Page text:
The methodology of place rating is flawed. As someone who lives in a community which frequently finds itself at the bottom of such rankings it isn’t that I don’t know that my hometown is struggling, it’s that those struggles are magnified by the aforementioned flawed methodology which then adds to that burden the weight of erroneous perception.
At the heart of these flaws are two concepts: first that what we call a city is so different from region to region in the United States; and second a misunderstanding of which effects are linked to place causally and which are not.
Most place rating studies include analyses of crime, the economy, the quality of public education, cultural amenities, and weather. All but the last of these are impacted by the two aforementioned concepts in such a way that cities in the north and east are negatively effected. Issues like sustainability, disease, social justice, traffic mortality, suicide rates, and drug use which do seem to have a geographical component are almost always avoided.
This series will address each component separately in some detail beginning with the most ridiculous:
I wouldn’t argue that our society hasn’t shown a general preference for hot-dry climates since the advent of ubiquitous air conditioning. Treating that general preference as though it were universal enough to be used as a metric however, would be like extrapolating the general tendency in American society to view skinny women as more attractive than their more voluptuous counterparts as meaning that BMI should be used as a metric in assessing beauty.
Or if you prefer:
Obviously different individuals will weigh(ahem), say precipitation, differently, but it certainly should not pretend to be an objective input.
Along with this, the south and west have grown economically at a faster pace than the northern tier giving them a patina of prosperity which has become associated with their climate. Think of light and dark skin color having reversed as to their association with wealth. In times past light skin indicated wealth in northern climes as it was indicative of avoiding field work just as dark skin was connected to poverty, thus make up was used to lighten complexion. In today’s world a tan in the northern tier is indicative of the ability to travel south in winter and so tanning or skin products are used to give skin “a healthy glow”. Is dark skin or light skin truly, in any objective sense, “more beautiful”? In fact my pale skin benefits me here in the north to more easily process sunlight to create vitamin D, while in sunnier climes darker skin protects against harmful levels of solar radiation.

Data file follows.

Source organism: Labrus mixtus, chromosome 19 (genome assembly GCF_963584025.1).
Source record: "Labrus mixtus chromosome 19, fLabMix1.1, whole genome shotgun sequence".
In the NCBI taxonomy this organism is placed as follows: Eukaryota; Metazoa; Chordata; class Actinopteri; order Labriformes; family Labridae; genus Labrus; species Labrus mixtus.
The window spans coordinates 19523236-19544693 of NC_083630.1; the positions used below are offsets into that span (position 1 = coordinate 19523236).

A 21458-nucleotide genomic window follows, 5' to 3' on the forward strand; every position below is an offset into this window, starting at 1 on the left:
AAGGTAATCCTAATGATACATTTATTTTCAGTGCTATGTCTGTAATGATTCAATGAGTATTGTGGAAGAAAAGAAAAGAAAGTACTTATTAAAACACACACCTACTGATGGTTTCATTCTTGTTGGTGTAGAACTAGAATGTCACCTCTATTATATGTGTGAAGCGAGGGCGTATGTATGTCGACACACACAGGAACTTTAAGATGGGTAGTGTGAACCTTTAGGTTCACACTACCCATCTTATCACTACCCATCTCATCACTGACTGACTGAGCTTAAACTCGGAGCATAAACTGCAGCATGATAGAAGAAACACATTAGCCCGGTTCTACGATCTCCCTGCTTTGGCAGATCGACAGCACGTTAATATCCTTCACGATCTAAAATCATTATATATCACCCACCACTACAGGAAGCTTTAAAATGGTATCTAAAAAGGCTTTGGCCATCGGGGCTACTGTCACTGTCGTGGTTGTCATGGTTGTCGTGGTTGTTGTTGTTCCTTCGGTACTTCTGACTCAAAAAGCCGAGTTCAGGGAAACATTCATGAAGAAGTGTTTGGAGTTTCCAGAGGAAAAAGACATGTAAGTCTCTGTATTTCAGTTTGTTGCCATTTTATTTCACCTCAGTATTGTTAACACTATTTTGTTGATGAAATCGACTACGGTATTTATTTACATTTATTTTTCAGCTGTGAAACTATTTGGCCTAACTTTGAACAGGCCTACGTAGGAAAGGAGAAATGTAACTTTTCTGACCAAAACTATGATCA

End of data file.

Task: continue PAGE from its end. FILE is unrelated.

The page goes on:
The trend toward a preference for hotter climates and a hatred for snow is fairly recent. The Moors of North Africa and their Arab partners in the invasion and colonization of Spain sang the praises of Granada in al-Andalus because of its frequent rains and snows in contrast to their desert homelands. In “El burlador de Sevilla y el convidado de piedra”, the first “Don Juan” story, Catalinón, don Juan’s lackey, asks a visitor from the other world if his land has snow, and upon hearing that it does responds: “Buen país“!
Jim Kunstler points out that there was not a single city south of the Mason-Dixon with a greater population than Buffalo, New York before 1950…the start of the age of A/C.
Certainly native populations showed no preference for hot climates, and if anything an overwhelming preference for wet rather than dry regions.
In spite of the energy demands which heating places on the northern tier, energy use is actually greater in the south and southwest. Arguing that hot and dry are objectively preferable to cool and wet because huge energy and technology inputs make them bearable (at the present) is to confuse fad with sustainability.
What these weather studies ignore, along with the sustainability which comes with precipitation, is catastrophic weather and seismic activity. Certainly “livability” should include living as opposed to dying. Even if one survives a catastrophe, certainly the potential enormous financial devastation and societal dislocation should be taken into account. As it stands, Massachusetts sucks because I need to wear a hat and gloves for a few months, but the Gulf Coast has great weather because it’s warmer…as you remove the 8 inches of contaminated muck from the floor of your house following yet another hurricane.
Furthermore, San Francisco is better than Saint Paul because its cool summers will make digging out your kids from under the rubble of your home “comfy” when the inevitable big one occurs.
People know what their own preferences are for climate. People who crave four seasons are not going to prioritize Florida, those who hate the heat will avoid Arizona, as those who despise the cold will eschew Maine, and those who loathe rain will not opt for Seattle. Place rating websites would do better to avoid these totally subjective preferences and prioritize instead differences in catastrophic weather.
Wildfires, also connected to climate, not ever part of the data set in place rating:
Sorry, but I DO think this:
Is MORE beautiful than this: